Insert it all of the way in until the hub touches the skin. Turn on the fluids completely on by moving the white wheel all the way to the top, and give the prescribed amount of fluids. For most pets, this takes only a few minutes of your time daily, a few minutes of your time that will be highly advantageous to your pet. 

When you are finished giving the fluids remove the needle from your pet and cap it. Remove the used needle and place a new sterile needle at the end of the IV set, and hang the IV set over the bag as before. You are now ready to give the fluids again the next time one of our doctors prescribes.

Finally, pat yourself on the back for a job well done, have a seat, and breathe deeply (or get a stiff drink if needed to calm your shaking hands).

Place all used needles in a safe place with no access to children or pets. A sharps container to hold these needles is the best place to put them until disposal. Dispose them according to the guidelines in your community. Here are some local disposal centers for needles. If you are not near one of these areas call us at 562-434-9966 for other locations:

EDCO Recycling and Transfer Center

2755 California Ave.

Signal Hill, CA 90755

562-597-0608

L.A. County Sheriff- Lakewood Station

5130 N. Clarke Ave.

Lakewood, CA 90712

Huntington Beach Collection Center

17121 Nichols Lane

Huntington Beach, CA 92647

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Symptoms of Diseases

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Here are 5 basic areas you should observe on a daily basis.

Eating

Watch your pets daily eating habits for :

  • difficulty chewing
  • odor
  • swelling
  • pawing at its muzzle

Since dental disease is so prevalent please follow the link to learn how this can affect your pet’s eating.

Breathing

When your pet is at rest count the number of times it breathes per minute (watch it for 15 seconds and multiply that number by 4). A typical dog or cat breathes 30-40 times per minute, although this can be variable based on breed and external temperature. The important thing to watch for is an increase in its respiratory rate over a period of time. Trend this on a piece of paper weekly so you can see this trend as it gets going. This can be a subtle but very important parameter to measure since an increase here can be for many serious reasons.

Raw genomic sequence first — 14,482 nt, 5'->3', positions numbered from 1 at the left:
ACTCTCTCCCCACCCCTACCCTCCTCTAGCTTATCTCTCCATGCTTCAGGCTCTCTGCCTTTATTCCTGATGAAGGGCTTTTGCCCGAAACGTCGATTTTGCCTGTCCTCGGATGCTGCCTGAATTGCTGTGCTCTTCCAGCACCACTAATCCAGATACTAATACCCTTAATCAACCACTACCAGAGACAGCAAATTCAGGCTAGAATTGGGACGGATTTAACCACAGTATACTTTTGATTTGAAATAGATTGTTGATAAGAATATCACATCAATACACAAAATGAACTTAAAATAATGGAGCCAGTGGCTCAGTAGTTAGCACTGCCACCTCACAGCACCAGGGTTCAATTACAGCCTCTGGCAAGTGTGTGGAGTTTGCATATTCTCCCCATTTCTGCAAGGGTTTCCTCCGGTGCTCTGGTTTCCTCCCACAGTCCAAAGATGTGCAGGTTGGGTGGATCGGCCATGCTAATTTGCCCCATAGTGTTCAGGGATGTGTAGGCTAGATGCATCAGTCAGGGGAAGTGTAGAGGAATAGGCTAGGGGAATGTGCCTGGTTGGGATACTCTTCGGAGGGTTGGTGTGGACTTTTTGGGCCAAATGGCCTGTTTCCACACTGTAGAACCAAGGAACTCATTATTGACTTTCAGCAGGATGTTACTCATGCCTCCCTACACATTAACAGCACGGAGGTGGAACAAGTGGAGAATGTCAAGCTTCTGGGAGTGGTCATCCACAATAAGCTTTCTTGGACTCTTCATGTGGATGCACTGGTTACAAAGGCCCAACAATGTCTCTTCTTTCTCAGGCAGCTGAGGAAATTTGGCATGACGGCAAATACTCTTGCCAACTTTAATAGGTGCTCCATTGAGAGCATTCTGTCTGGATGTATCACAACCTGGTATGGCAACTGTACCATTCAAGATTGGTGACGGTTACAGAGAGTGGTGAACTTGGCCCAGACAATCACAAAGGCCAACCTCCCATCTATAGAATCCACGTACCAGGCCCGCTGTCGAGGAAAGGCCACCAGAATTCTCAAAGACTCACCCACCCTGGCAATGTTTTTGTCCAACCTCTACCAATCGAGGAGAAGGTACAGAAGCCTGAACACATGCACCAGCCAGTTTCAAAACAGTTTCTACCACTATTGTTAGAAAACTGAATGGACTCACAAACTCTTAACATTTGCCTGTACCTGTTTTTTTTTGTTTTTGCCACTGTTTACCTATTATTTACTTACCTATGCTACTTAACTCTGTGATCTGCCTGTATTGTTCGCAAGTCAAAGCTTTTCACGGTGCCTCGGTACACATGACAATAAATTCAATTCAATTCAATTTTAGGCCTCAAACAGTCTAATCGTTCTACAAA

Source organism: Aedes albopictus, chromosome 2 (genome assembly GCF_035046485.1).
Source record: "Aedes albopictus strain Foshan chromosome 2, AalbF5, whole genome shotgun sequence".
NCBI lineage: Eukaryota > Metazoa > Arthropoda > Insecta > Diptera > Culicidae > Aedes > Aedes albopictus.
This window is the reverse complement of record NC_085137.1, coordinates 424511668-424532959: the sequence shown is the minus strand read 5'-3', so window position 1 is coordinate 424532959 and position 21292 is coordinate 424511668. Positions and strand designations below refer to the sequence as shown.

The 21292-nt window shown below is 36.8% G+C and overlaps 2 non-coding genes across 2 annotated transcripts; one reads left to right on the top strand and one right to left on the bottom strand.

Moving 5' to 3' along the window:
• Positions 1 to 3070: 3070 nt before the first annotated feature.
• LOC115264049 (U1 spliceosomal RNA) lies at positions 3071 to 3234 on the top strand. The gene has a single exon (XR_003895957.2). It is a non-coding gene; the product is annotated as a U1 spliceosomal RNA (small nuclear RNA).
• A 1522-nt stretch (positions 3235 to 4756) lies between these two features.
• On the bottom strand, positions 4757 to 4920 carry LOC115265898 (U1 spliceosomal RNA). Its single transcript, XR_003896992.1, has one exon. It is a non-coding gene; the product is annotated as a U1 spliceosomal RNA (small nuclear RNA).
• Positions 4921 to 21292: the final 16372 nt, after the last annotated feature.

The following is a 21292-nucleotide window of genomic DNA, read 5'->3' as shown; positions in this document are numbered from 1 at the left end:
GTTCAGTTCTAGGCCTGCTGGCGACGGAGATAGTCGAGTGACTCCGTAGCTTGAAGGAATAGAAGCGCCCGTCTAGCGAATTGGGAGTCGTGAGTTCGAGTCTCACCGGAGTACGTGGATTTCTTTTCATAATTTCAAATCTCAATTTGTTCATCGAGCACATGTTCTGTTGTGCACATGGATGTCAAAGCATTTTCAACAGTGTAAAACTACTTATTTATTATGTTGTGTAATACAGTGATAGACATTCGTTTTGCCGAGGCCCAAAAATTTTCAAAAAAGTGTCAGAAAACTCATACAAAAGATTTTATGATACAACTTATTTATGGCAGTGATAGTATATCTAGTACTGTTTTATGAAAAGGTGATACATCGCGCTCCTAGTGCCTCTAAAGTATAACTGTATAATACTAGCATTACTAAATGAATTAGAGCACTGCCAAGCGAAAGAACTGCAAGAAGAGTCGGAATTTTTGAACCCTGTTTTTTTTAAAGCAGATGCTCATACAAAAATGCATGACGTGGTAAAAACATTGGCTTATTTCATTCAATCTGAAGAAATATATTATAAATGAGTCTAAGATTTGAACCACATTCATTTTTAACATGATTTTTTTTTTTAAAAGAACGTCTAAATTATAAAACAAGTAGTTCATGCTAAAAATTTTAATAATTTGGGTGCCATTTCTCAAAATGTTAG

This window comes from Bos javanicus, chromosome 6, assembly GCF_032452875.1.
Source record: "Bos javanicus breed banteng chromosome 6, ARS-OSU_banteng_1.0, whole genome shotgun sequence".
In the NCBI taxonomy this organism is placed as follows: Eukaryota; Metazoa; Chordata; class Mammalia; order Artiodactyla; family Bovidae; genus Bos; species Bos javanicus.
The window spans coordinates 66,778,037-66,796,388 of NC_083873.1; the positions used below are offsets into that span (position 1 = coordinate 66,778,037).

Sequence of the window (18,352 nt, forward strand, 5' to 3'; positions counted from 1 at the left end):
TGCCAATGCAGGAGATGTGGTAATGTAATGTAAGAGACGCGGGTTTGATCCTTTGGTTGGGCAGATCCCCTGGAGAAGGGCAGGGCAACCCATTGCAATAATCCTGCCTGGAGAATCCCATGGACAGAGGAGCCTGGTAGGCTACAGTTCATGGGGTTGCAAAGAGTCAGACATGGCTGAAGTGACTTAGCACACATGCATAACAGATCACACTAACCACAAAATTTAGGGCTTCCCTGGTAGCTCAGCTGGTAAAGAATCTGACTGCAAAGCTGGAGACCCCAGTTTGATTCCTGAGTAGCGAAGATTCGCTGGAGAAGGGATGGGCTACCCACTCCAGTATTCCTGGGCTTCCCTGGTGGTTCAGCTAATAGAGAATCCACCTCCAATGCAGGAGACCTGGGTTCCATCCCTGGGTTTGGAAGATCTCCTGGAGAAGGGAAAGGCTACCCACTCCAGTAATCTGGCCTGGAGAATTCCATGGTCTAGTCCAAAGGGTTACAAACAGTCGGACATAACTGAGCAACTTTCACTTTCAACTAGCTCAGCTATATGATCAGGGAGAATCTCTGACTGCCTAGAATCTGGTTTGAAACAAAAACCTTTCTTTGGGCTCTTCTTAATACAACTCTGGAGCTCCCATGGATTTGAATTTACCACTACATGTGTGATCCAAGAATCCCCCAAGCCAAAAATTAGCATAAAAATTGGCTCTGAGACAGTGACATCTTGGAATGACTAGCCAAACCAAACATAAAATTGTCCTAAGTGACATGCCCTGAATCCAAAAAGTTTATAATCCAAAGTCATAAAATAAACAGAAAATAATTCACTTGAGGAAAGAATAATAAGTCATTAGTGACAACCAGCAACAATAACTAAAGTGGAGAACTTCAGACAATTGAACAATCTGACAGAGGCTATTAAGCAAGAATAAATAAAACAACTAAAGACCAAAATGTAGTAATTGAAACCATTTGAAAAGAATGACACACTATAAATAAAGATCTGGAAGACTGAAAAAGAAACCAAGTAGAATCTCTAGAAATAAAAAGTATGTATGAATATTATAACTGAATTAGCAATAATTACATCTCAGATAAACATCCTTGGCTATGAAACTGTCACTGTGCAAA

Urination

Look for any changes in the following:

  • Urinating more often or in greater amounts than normal
  • Urinating small amounts frequently
  • Straining to urinate
  • Inability to urinate
  • Licking at genitals

In female dogs it can be difficult to assess some of these parameters, so try to pay close attention when she squats to urinate.

Defecation

Any significant change here is important:

  • Continual diarrhea of any type
  • Straining to defecate
  • Licking at anus
  • Scooting
  • Any blood on feces

Walking

Obvious lameness is readily noticed. Also look for a pet that is leaning more towards one leg or the other, tires easily after walking or playing, is slow at getting up after resting, or is reluctant to go up or down any type of elevation like stairs or jumping into a vehicle.

Now that you have observed your pets daily habits lets look at how you can look for problems that are not so apparent by going to our In Home Exam page.

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Anesthesia

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One of the most important tools available to veterinarians to thoroughly and painlessly treat pets is the advent of modern day anesthetics. These anesthetic agents allow us to sedate and anesthetize a wide variety of animals with negligible chance of serious side effects.

Modern anesthetics allows us to safely anesthetize high risk animals like this duck with a fractured wing. You can see her surgery in our Wildlife Care page.

The lack of significant complications from anesthesia is due to a combination of expertise, thorough pre-anesthetic testing, and state of the art anesthetic and monitoring equipment. We are equipped to anesthetize any pet from a finch that weighs 15 grams (it takes 454 grams to make up one pound), to pets that weigh several hundred pounds. We are also particularly proficient in anesthetizing senior pets and pets with medical problems like liver and kidney disease.

The most important part of monitoring your pet while it is under anesthesia is our nurse technician that is with your pet the whole time it is under anesthesia